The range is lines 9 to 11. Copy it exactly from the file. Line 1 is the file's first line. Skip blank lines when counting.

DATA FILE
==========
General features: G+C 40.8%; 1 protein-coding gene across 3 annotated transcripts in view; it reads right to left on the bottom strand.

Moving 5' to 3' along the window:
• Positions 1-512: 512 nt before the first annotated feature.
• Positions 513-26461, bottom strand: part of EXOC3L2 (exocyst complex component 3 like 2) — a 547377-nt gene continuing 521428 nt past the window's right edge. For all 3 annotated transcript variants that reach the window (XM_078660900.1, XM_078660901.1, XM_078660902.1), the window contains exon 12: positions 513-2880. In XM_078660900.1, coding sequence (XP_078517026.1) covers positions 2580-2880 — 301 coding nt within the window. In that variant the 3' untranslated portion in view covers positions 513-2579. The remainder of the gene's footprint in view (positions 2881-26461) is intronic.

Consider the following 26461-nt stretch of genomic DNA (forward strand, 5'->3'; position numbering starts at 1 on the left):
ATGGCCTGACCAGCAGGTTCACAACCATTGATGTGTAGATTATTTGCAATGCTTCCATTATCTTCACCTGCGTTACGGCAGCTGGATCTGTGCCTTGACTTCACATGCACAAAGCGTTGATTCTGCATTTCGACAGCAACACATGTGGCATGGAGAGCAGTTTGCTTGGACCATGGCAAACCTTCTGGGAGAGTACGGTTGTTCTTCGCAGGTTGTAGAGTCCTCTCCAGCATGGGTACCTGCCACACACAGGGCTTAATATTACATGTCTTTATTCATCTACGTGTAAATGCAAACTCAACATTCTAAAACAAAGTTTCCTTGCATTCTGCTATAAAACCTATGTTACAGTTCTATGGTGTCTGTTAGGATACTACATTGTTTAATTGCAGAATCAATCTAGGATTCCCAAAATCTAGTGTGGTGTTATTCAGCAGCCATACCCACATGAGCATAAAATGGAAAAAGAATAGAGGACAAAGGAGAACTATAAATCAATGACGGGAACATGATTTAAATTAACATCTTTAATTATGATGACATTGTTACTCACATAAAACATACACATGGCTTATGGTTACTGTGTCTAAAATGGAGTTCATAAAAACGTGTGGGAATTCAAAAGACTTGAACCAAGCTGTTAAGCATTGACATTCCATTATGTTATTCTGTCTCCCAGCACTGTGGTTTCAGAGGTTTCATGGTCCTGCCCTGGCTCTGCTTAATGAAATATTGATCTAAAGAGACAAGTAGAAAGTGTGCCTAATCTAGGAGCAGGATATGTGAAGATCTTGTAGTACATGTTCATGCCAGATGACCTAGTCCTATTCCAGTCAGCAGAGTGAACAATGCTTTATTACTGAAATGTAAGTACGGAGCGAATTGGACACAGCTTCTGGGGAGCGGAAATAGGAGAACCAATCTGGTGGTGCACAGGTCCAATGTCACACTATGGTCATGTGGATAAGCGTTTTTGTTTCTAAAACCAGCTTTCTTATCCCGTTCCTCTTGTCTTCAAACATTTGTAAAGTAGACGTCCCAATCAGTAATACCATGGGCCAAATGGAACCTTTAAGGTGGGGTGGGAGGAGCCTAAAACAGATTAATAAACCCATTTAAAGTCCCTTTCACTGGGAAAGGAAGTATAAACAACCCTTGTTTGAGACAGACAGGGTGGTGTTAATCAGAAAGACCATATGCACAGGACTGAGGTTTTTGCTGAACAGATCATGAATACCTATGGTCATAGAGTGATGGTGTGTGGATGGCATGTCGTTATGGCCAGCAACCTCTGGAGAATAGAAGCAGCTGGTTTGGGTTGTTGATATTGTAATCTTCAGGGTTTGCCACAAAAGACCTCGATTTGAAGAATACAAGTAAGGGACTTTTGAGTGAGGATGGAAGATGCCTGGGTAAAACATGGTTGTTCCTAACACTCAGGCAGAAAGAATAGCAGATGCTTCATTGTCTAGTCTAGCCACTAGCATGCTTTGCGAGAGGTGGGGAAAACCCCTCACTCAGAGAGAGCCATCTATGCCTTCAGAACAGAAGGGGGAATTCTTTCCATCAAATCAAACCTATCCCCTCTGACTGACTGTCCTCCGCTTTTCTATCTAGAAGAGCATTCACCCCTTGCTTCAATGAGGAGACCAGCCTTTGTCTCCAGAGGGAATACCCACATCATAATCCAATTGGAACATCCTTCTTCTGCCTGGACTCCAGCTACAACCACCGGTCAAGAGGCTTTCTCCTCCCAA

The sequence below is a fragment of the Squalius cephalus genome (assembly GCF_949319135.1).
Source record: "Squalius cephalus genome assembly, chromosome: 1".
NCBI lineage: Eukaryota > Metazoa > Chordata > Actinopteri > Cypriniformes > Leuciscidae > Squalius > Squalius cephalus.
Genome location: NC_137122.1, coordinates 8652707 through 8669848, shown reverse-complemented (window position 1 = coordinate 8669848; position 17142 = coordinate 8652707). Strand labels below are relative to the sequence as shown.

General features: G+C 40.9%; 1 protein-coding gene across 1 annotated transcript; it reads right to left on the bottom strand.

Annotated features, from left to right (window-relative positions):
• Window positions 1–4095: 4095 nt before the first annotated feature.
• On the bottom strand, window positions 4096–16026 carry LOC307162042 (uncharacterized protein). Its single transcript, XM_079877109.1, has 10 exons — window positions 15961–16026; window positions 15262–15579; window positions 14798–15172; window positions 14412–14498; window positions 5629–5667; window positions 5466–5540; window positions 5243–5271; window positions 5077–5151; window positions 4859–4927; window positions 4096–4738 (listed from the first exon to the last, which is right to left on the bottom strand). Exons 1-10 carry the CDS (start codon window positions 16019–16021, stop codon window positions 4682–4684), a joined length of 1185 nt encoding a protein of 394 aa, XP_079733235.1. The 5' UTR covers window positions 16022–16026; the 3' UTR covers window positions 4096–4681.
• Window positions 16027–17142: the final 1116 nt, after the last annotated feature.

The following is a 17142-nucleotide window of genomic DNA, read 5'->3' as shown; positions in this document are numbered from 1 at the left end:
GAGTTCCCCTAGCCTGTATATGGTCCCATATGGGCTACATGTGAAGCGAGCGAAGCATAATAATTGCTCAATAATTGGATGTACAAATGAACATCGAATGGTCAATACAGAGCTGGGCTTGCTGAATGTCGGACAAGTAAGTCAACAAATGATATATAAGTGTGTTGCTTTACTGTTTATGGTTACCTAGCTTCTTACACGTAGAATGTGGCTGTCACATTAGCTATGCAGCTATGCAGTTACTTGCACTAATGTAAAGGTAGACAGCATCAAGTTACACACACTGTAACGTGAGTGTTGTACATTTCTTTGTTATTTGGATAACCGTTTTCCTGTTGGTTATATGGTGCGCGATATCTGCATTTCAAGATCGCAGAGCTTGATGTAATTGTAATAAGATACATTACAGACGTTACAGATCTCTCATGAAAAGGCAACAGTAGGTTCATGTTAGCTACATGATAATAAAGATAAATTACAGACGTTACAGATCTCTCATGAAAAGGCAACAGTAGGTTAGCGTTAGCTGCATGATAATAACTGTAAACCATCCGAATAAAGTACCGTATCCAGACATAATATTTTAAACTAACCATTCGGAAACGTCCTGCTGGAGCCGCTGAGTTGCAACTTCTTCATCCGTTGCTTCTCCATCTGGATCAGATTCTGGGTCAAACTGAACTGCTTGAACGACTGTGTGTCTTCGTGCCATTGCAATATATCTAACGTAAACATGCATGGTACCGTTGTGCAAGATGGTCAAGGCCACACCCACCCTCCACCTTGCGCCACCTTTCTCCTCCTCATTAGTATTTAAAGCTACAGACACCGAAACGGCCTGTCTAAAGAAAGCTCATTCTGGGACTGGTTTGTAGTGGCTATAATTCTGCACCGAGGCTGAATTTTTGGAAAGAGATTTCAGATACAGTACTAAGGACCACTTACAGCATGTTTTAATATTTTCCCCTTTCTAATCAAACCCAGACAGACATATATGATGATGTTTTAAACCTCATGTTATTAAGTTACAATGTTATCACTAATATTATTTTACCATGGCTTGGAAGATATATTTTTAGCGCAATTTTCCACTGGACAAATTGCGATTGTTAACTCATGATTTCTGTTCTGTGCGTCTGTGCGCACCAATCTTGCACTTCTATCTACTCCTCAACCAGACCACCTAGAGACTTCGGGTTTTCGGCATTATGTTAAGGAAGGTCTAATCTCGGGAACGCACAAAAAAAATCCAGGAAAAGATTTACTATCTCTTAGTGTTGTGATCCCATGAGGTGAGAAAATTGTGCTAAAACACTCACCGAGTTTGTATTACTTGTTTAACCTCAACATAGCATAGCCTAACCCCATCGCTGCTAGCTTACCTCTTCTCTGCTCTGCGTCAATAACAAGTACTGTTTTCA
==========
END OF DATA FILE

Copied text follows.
NCBI lineage: Eukaryota > Metazoa > Chordata > Actinopteri > Cypriniformes > Leuciscidae > Squalius > Squalius cephalus.
Genome location: NC_137122.1, coordinates 8652707 through 8669848, shown reverse-complemented (window position 1 = coordinate 8669848; position 17142 = coordinate 8652707). Strand labels below are relative to the sequence as shown.

General features: G+C 40.9%; 1 protein-coding gene across 1 annotated transcript; it reads right to left on the bottom strand.